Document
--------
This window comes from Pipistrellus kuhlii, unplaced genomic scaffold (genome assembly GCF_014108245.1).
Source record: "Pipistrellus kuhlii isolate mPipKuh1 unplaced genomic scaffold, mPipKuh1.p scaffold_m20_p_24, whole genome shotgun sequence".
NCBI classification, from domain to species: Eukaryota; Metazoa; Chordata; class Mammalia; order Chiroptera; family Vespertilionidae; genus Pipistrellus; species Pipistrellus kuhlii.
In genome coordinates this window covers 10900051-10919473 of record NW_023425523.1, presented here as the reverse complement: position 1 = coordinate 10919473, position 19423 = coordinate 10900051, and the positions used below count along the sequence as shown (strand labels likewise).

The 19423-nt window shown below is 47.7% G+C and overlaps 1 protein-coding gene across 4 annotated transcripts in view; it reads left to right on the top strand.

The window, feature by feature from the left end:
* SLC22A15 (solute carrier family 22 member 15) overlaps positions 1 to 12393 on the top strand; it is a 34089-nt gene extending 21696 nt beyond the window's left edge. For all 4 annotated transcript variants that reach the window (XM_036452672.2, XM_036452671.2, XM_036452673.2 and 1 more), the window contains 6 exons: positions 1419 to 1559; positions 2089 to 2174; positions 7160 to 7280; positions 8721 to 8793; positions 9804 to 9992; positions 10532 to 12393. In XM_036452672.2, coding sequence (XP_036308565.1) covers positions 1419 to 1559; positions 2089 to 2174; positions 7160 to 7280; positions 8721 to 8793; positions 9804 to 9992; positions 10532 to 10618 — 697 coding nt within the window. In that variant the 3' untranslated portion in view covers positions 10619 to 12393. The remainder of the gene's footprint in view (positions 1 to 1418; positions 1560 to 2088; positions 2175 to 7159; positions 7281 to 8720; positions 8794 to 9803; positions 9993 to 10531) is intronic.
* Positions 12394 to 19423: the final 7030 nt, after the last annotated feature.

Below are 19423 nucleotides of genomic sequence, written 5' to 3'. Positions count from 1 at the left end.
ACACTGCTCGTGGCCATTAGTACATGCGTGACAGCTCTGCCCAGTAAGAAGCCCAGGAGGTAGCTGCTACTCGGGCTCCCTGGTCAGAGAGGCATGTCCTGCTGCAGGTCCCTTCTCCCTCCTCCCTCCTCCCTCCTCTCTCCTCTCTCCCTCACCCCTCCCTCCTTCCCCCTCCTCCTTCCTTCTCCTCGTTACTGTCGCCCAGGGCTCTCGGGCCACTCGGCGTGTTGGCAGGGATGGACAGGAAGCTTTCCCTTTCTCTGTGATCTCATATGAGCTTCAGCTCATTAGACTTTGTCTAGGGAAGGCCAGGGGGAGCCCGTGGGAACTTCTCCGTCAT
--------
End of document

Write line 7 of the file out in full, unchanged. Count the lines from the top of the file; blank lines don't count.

* SLC22A15 (solute carrier family 22 member 15) overlaps positions 1 to 12393 on the top strand; it is a 34089-nt gene extending 21696 nt beyond the window's left edge. For all 4 annotated transcript variants that reach the window (XM_036452672.2, XM_036452671.2, XM_036452673.2 and 1 more), the window contains 6 exons: positions 1419 to 1559; positions 2089 to 2174; positions 7160 to 7280; positions 8721 to 8793; positions 9804 to 9992; positions 10532 to 12393. In XM_036452672.2, coding sequence (XP_036308565.1) covers positions 1419 to 1559; positions 2089 to 2174; positions 7160 to 7280; positions 8721 to 8793; positions 9804 to 9992; positions 10532 to 10618 — 697 coding nt within the window. In that variant the 3' untranslated portion in view covers positions 10619 to 12393. The remainder of the gene's footprint in view (positions 1 to 1418; positions 1560 to 2088; positions 2175 to 7159; positions 7281 to 8720; positions 8794 to 9803; positions 9993 to 10531) is intronic.